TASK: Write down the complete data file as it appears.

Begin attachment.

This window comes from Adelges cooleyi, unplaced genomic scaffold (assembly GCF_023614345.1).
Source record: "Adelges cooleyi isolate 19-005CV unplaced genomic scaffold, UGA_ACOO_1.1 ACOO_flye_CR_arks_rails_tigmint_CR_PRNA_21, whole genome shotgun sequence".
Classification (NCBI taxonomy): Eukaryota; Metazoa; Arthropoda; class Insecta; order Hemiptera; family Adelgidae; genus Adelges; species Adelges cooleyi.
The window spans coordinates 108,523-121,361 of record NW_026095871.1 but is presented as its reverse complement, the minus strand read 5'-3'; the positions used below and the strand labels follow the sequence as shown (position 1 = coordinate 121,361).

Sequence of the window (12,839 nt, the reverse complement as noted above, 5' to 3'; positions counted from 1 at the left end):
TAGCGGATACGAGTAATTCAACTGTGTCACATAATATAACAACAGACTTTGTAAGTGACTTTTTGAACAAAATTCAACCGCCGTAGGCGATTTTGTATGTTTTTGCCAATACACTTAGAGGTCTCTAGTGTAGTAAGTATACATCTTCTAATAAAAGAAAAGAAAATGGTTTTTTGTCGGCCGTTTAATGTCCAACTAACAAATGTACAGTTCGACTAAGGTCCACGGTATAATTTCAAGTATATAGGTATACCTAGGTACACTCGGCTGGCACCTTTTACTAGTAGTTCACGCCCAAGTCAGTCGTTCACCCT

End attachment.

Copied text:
This window comes from Adelges cooleyi, unplaced genomic scaffold (assembly GCF_023614345.1).
Source record: "Adelges cooleyi isolate 19-005CV unplaced genomic scaffold, UGA_ACOO_1.1 ACOO_flye_CR_arks_rails_tigmint_CR_PRNA_21, whole genome shotgun sequence".
Classification (NCBI taxonomy): Eukaryota; Metazoa; Arthropoda; class Insecta; order Hemiptera; family Adelgidae; genus Adelges; species Adelges cooleyi.
The window spans coordinates 108,523-121,361 of record NW_026095871.1 but is presented as its reverse complement, the minus strand read 5'-3'; the positions used below and the strand labels follow the sequence as shown (position 1 = coordinate 121,361).

Sequence of the window (12,839 nt, the reverse complement as noted above, 5' to 3'; positions counted from 1 at the left end):
TAGCGGATACGAGTAATTCAACTGTGTCACATAATATAACAACAGACTTTGTAAGTGACTTTTTGAACAAAATTCAACCGCCGTAGGCGATTTTGTATGTTTTTGCCAATACACTTAGAGGTCTCTAGTGTAGTAAGTATACATCTTCTAATAAAAGAAAAGAAAATGGTTTTTTGTCGGCCGTTTAATGTCCAACTAACAAATGTACAGTTCGACTAAGGTCCACGGTATAATTTCAAGTATATAGGTATACCTAGGTACACTCGGCTGGCACCTTTTACTAGTAGTTCACGCCCAAGTCAGTCGTTCACCCT